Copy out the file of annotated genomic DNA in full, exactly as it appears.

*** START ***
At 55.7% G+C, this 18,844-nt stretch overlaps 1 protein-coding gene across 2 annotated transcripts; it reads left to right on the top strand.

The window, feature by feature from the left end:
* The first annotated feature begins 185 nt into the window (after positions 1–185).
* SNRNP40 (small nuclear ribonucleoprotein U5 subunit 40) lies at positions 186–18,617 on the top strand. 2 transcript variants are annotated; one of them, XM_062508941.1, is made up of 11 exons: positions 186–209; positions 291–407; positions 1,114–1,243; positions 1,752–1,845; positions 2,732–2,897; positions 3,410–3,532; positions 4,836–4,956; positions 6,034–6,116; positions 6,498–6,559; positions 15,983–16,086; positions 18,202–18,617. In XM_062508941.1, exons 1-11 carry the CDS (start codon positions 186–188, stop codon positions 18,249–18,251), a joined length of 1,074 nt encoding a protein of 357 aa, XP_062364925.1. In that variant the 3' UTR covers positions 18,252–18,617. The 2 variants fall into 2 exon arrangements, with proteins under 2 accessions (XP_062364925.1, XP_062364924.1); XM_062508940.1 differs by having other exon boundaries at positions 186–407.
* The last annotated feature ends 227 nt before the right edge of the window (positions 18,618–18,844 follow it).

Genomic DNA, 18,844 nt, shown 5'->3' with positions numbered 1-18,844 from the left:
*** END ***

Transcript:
At 55.7% G+C, this 18,844-nt stretch overlaps 1 protein-coding gene across 2 annotated transcripts; it reads left to right on the top strand.

The window, feature by feature from the left end:
* The first annotated feature begins 185 nt into the window (after positions 1–185).
* SNRNP40 (small nuclear ribonucleoprotein U5 subunit 40) lies at positions 186–18,617 on the top strand. 2 transcript variants are annotated; one of them, XM_062508941.1, is made up of 11 exons: positions 186–209; positions 291–407; positions 1,114–1,243; positions 1,752–1,845; positions 2,732–2,897; positions 3,410–3,532; positions 4,836–4,956; positions 6,034–6,116; positions 6,498–6,559; positions 15,983–16,086; positions 18,202–18,617. In XM_062508941.1, exons 1-11 carry the CDS (start codon positions 186–188, stop codon positions 18,249–18,251), a joined length of 1,074 nt encoding a protein of 357 aa, XP_062364925.1. In that variant the 3' UTR covers positions 18,252–18,617. The 2 variants fall into 2 exon arrangements, with proteins under 2 accessions (XP_062364925.1, XP_062364924.1); XM_062508940.1 differs by having other exon boundaries at positions 186–407.
* The last annotated feature ends 227 nt before the right edge of the window (positions 18,618–18,844 follow it).

Genomic DNA, 18,844 nt, shown 5'->3' with positions numbered 1-18,844 from the left: